Hashicorp Nomad is a workload orchestration engine that allows you to deploy and operate workloads on multiple machines or VMs.
As such Nomad is a direct competitor to Kubernetes. In contrast to Kubernetes, Nomad allows to orchestrate not only containerized workloads, but also all kinds of non-containerized workloads like simple Linux processes, Java applications, Windows (IIS) applications, ... .
While it is flexible, it is also more simple than Kubernetes.
So recently I started looking into Nomad.
I set up Nomad on my Windows machine using chocolatey using
choco install nomad
Starting Nomad using, to setup a development agent
nomad agent -dev
While this successfully started Nomad, it did not start its Docker Task Driver, which allows to place Docker container in the Nomad Cluster. The error in the log was:
Docker is configured with Linux containers; switch to Windows containers
Searching for a solution I found this issue in the repo: Support Linux images in Docker for Windows
Basically the issue says, that the integration should work, but it is not being verified in tests. It also seems like some people got it to work while some are not.
I really don't see however, how someone could get this to run, as the fingerprinter of the docker container driver always throws an error: fingerprint.go
Some weeks later, I decided to take a different approach installing Nomad directly into the WSL Linux distribution. This allowed me to run Linux containers, while not having to launch an additional VM. These are the required steps.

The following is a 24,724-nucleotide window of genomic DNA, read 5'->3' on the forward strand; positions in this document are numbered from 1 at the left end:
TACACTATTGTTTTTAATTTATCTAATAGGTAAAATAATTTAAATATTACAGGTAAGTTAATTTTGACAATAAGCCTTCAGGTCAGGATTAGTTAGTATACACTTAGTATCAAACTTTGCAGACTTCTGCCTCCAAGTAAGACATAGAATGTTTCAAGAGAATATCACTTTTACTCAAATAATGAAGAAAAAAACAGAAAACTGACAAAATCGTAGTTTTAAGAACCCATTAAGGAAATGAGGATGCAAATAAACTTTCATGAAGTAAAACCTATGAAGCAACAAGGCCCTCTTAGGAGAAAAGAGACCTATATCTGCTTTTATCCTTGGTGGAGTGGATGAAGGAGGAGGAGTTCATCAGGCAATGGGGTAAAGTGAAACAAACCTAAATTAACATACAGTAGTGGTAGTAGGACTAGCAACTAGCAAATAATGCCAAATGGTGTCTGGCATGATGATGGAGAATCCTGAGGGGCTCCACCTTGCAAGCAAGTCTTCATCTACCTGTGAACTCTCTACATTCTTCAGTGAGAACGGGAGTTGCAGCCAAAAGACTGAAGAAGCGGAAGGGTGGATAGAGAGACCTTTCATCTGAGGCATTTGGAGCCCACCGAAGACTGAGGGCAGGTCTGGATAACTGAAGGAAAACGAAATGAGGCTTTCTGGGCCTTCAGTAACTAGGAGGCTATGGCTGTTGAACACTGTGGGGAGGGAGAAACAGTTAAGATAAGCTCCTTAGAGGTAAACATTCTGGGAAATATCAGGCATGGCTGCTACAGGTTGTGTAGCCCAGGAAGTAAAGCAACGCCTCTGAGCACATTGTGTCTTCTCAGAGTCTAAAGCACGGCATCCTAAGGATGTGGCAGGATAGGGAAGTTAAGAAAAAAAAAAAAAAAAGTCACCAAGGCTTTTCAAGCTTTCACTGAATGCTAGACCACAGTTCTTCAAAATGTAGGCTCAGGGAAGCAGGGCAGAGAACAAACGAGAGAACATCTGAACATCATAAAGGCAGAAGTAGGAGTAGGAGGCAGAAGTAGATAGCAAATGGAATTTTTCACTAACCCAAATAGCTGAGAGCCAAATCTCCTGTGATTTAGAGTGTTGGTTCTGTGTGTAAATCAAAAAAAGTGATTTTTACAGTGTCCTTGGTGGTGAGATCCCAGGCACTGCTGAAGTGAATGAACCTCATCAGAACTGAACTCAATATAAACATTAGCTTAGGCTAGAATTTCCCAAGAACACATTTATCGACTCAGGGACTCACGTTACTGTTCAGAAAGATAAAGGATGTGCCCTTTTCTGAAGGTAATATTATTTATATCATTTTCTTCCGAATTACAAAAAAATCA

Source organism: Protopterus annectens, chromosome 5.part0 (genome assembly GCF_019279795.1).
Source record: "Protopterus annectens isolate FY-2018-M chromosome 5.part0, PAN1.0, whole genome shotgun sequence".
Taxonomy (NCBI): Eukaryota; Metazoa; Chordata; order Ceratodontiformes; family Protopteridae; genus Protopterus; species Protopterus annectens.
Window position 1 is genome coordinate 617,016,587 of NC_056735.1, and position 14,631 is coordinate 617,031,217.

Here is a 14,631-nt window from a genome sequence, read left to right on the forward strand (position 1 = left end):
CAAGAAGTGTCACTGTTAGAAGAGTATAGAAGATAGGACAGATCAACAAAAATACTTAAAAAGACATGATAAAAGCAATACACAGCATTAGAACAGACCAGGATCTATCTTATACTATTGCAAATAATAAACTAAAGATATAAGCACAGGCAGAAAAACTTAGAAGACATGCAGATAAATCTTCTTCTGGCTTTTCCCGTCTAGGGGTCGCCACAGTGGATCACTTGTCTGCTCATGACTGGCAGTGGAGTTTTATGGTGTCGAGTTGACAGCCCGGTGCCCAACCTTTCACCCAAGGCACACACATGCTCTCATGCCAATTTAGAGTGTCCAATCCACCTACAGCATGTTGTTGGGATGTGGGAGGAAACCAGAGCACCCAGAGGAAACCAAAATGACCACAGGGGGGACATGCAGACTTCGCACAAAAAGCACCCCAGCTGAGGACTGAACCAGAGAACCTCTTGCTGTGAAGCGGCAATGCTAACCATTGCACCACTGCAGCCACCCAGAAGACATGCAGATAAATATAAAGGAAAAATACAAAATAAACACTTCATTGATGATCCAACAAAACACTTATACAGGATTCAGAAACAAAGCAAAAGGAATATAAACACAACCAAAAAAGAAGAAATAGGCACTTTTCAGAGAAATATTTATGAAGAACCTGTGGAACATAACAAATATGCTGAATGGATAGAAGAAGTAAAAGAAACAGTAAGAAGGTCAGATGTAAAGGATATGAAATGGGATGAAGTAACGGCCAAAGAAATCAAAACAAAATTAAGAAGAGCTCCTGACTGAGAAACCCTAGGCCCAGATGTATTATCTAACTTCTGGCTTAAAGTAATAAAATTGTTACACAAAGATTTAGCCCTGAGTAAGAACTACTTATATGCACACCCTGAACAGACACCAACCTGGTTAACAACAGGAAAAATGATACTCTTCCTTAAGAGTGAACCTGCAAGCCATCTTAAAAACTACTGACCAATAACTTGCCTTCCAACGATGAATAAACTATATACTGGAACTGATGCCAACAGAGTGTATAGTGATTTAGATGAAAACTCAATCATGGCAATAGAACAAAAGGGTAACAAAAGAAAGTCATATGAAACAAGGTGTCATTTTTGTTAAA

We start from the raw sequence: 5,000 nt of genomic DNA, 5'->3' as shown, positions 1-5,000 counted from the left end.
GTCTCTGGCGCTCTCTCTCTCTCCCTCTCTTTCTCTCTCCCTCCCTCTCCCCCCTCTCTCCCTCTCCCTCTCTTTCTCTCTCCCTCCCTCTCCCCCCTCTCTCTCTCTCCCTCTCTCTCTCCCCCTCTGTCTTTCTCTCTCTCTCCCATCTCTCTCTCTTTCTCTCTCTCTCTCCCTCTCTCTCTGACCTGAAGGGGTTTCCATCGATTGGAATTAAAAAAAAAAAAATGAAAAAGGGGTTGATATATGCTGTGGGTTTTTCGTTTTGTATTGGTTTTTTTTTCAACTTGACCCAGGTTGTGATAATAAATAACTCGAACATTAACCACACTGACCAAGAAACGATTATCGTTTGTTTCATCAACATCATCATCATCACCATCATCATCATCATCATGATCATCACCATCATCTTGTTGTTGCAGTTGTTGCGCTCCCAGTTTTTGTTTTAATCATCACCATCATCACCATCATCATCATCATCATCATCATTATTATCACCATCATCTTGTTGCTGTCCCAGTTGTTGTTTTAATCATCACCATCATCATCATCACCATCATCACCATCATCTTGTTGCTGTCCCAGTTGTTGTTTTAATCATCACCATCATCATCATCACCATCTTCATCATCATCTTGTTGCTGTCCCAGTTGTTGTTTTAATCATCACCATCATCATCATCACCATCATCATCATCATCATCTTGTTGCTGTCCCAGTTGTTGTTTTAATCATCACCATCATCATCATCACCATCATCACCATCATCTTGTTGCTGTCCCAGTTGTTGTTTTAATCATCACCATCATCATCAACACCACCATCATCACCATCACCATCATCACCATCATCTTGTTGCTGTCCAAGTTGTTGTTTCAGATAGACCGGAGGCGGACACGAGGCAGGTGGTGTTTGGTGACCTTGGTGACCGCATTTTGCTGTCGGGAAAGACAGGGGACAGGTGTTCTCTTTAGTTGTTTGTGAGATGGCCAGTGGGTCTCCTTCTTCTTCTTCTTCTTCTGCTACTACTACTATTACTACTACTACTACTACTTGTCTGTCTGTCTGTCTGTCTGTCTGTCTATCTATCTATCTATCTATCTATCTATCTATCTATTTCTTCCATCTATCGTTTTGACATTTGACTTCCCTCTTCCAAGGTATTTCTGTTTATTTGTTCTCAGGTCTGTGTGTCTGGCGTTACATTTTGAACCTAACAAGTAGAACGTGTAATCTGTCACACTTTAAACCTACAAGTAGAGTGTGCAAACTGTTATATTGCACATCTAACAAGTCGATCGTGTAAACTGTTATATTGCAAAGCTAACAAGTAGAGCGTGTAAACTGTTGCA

- Install Docker for Desktop
- Start Docker for Desktop and make sure you have the Linux Kernel package installed; Docker will open a Microsoft website where you can find the download
- Make sure you have the WSL2 backend enabled in Docker for Desktop - Settings
- Download a Linux Distro from Microsoft Store, I have been using Ubuntu 20.04
- Install Ubuntu
- Make sure Ubuntu is the Default Linux Distro in WSL using
wsl -s Ubuntu-20.04
- Enable WSL integration for Ubuntu in the Docker for Desktop settings; you find it in Settings > Resources > WSL integration
- Install Nomad in Ubuntu (see Nomad docs)
- Start it using
nomad agent -dev --bind=0.0.0.0
- This successfully started Nomad (1.1.3 at time of writing)
- A look in the log confirmed the Docker Task Driver started
[DEBUG] client.driver_mgr: detected drivers: drivers="map[healthy:[raw_exec docker] undetected:[exec java qemu]]"
If Docker is not detected at this point check your user is in the docker group using
If you cannot see the docker group, add it using
sudo usermod -aG docker $USER
Then restart WSL by exiting the shell.
Finally a quick test, its very easy to test if you can deploy a container to Nomad.
This creates a example.nomad file, that includes all configurations to deploy a Linux Redis container.
nomad run example.nomad
starts the deployment and successfully starts the container:
✓ Deployment "d3935b56" successful 2021-08-04T14:13:54+02:00 ID = d3935b56 Job ID = example Job Version = 0 Status = successful Description = Deployment completed successfully Deployed Task Group Desired Placed Healthy Unhealthy Progress Deadline cache 1 1 1 0 2021-08-04T14:23:52+02:00
- you have an update version of Nomad, I am using 1.1.3 at the time of writing,
- WSL2 mode is activated in Docker settings,
- the distro is activated for WSL integration in Docker settings,
- and (not WSL specific, but I always tend to forget it) add your user to the Docker group in WSL
After several failed attempts, using this checklist I managed to successfully start Nomad jobs on 2 different PCs.